The co-creator of Saw & Insidious takes on America's obsession with guns (Interview)

During a Boston visit to promote his new film Upgrade, we had the opportunity to sit down with writer and director Leigh Whannell. Over the course of the interview, he addresses themes of cultural violence and mental health in the Saw and Insidious franchises he helped create, and talks about what it was like to direct his first film without creative partner James Wan. 

Kevin Lynch: There's been another mass shooting at a high school in Santa Fe. With films like Saw and Upgrade that depict intense violence, I'm curious to get your thoughts on this. Can you compare and contrast the differences in your perception of cultural violence?

Leigh Whannell: It's interesting because growing up in Australia, we were watching the same Hollywood movies, violent movies. I grew up watching horror movies, but we don't have the gun problem. We did have a mass shooting in the nineties that was really tragic and kind of shocking to the whole country. It was a wakeup call and pretty soon a guns were reduced to almost nothing. They had a gun amnesty. The government did a buyback and it essentially became extremely difficult to own a gun in Australia. You really had to apply for it. You had to go through all these hoops to get one. Usually, it's something that farmers would use to control livestock, but it's not something that you can have in your house. And that's what I grew up with. I know a lot of people here in the U.S. are so vehement that that's terrible. But for me... it's fine by me.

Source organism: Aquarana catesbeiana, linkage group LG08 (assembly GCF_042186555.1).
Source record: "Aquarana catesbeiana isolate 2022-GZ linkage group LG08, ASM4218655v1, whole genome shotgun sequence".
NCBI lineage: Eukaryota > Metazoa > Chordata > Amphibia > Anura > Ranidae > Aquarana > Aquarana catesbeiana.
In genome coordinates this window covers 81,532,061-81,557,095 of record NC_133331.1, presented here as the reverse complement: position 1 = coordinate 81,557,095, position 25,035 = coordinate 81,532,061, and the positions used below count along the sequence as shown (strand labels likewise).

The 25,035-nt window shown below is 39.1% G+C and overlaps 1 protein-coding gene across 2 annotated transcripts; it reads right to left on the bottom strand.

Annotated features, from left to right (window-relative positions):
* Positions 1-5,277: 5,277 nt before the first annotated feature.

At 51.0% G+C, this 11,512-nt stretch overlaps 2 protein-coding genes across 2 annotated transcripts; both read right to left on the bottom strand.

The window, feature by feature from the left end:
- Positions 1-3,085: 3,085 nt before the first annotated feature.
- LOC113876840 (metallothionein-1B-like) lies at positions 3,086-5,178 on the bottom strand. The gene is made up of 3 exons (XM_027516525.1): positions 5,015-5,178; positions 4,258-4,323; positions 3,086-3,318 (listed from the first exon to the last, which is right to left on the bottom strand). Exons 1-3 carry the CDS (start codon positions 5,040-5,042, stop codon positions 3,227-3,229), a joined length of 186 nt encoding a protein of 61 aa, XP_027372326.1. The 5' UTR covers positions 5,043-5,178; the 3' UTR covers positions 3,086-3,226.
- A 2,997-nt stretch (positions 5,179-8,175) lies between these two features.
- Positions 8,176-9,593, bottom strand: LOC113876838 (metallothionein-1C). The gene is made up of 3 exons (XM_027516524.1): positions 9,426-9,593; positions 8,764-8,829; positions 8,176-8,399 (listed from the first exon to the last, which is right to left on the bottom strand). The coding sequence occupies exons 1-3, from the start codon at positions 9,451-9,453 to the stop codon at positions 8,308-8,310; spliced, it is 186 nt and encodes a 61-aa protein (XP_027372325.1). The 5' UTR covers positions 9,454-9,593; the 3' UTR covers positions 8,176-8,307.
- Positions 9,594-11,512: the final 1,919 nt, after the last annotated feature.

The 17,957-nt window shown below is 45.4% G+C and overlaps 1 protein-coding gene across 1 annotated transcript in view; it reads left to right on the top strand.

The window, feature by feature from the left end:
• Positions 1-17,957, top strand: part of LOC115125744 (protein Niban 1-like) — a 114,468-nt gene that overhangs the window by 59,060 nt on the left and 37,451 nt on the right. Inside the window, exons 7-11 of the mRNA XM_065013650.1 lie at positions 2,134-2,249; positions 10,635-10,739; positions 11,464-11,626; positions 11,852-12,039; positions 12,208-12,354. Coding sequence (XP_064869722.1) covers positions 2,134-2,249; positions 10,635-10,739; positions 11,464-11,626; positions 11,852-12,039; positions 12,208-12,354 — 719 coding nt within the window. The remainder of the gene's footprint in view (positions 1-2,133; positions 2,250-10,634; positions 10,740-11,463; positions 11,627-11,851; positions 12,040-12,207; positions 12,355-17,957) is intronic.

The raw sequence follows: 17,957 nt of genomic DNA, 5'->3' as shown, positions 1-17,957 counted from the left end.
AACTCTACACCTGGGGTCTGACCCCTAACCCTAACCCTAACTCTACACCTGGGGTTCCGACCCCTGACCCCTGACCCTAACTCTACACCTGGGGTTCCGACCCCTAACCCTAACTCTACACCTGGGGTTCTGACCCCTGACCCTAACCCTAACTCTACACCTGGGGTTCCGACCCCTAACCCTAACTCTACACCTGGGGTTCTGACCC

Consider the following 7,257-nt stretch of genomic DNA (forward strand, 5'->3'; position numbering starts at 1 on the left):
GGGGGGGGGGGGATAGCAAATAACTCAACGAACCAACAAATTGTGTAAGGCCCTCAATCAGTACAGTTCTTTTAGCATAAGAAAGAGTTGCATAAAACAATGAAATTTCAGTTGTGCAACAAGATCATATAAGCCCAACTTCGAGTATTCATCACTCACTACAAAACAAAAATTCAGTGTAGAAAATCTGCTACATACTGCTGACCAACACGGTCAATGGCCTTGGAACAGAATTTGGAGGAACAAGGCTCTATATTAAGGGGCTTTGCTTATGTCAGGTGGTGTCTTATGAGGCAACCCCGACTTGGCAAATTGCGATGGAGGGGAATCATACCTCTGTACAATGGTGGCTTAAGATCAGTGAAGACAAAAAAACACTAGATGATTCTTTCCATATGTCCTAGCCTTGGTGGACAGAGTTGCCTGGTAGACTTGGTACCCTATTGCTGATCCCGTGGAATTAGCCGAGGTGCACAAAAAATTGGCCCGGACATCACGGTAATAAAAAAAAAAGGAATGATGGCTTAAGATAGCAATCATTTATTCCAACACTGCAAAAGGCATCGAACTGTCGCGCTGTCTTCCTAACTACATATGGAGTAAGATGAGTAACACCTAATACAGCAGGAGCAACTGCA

I don't care. It doesn't matter to me if a government says you can't have a gun, I couldn't give a shit. That's what I grew up with. And so it is interesting in the face of all these constant mass shootings, especially raising kids here. It makes me want to stop glorifying the gun. I think Hollywood has done its part glorifying guns. I'm writing a film right now, actually kind of a horror film, and I'm really adamant about not featuring any guns. Just no guns. Not going to take part. I don't think you can decry guns on the one hand and then glorify guns with the other. And so it is affecting me. It really is. I just don't want to be a part of it.

KL: What do you think violence represents in the horror industry?

LW: It's funny because if we look at Asia, a country like Japan or Hong Kong, they make these super violent movies, but their homicide rate is next to nothing. And I'm just a believer that there is a divide between entertainment and reality. I don't think that the problem in the U.S. when it comes to this violence and mass shootings has anything to do with video games and movies. I think it's the access to guns. You take away the access to guns, the problem stops. So I don't think the onus should be on the filmmakers. But having said that, personally, without censoring anyone else, I think I'm getting into an area of self censorship where I've decided that I don't feel comfortable. I don't feel comfortable featuring a gun in a film anymore. And with Upgrade, you know, Upgrade is kind of a violent movie and it has a lot of hand to hand combat. But I am seeing now that I personally don't feel comfortable making a gun a problem solving tool in a film.

KL: In many of your films, the violence really comes from the human condition. In Upgrade, the body is a weapon.